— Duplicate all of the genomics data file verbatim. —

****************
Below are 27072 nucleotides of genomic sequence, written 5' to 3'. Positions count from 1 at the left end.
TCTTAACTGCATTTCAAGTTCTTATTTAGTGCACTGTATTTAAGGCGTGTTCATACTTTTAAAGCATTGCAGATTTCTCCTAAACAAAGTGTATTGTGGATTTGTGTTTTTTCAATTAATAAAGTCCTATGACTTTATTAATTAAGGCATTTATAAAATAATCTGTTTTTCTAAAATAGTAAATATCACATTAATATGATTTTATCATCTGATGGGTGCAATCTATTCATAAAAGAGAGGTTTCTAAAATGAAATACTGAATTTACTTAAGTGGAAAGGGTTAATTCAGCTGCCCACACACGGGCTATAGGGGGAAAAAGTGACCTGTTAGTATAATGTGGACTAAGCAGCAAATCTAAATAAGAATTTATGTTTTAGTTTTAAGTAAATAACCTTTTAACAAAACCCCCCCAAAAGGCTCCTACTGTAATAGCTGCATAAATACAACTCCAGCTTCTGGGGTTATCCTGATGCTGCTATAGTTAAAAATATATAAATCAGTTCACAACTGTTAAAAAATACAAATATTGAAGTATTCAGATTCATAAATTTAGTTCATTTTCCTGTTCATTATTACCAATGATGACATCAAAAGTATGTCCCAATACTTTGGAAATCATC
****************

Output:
Below are 27072 nucleotides of genomic sequence, written 5' to 3'. Positions count from 1 at the left end.
TCTTAACTGCATTTCAAGTTCTTATTTAGTGCACTGTATTTAAGGCGTGTTCATACTTTTAAAGCATTGCAGATTTCTCCTAAACAAAGTGTATTGTGGATTTGTGTTTTTTCAATTAATAAAGTCCTATGACTTTATTAATTAAGGCATTTATAAAATAATCTGTTTTTCTAAAATAGTAAATATCACATTAATATGATTTTATCATCTGATGGGTGCAATCTATTCATAAAAGAGAGGTTTCTAAAATGAAATACTGAATTTACTTAAGTGGAAAGGGTTAATTCAGCTGCCCACACACGGGCTATAGGGGGAAAAAGTGACCTGTTAGTATAATGTGGACTAAGCAGCAAATCTAAATAAGAATTTATGTTTTAGTTTTAAGTAAATAACCTTTTAACAAAACCCCCCCAAAAGGCTCCTACTGTAATAGCTGCATAAATACAACTCCAGCTTCTGGGGTTATCCTGATGCTGCTATAGTTAAAAATATATAAATCAGTTCACAACTGTTAAAAAATACAAATATTGAAGTATTCAGATTCATAAATTTAGTTCATTTTCCTGTTCATTATTACCAATGATGACATCAAAAGTATGTCCCAATACTTTGGAAATCATC